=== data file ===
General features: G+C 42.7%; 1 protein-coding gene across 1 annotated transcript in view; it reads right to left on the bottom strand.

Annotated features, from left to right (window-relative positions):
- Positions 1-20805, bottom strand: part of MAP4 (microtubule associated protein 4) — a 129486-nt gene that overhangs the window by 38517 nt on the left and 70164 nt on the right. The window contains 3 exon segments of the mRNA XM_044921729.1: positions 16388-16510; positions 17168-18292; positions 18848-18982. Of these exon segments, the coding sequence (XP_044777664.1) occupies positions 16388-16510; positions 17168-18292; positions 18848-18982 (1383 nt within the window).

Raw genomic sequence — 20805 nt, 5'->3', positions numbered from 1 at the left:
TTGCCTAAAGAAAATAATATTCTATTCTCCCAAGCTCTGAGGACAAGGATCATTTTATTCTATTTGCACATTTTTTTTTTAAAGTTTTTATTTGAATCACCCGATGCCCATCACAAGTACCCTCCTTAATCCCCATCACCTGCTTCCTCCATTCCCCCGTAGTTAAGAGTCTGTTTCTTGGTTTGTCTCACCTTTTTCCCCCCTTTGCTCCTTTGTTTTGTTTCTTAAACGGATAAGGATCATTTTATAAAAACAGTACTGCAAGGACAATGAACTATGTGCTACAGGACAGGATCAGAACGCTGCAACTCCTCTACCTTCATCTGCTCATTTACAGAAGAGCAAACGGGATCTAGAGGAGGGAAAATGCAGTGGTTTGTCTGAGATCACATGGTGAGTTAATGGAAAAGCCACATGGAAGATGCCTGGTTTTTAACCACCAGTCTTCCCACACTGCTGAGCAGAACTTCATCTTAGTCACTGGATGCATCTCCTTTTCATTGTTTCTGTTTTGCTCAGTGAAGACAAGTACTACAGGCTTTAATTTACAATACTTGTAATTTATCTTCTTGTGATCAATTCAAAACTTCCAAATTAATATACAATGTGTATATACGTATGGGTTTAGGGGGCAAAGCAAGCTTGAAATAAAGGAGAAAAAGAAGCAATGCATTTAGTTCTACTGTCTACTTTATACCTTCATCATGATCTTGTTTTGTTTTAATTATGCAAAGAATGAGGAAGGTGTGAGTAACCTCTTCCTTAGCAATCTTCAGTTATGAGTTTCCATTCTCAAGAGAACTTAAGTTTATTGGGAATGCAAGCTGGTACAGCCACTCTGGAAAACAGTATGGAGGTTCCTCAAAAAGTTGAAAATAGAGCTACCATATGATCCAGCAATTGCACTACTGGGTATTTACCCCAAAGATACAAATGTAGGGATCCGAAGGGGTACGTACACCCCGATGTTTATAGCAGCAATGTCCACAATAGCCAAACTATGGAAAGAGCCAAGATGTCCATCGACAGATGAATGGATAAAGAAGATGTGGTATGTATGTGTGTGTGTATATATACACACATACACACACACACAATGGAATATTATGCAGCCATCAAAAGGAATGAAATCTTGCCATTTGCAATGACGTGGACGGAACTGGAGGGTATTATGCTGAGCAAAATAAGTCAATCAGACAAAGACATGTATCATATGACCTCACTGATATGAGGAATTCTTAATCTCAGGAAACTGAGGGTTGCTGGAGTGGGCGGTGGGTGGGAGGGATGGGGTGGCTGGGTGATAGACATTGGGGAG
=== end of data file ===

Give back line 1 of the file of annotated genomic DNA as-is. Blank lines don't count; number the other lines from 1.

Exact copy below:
General features: G+C 42.7%; 1 protein-coding gene across 1 annotated transcript in view; it reads right to left on the bottom strand.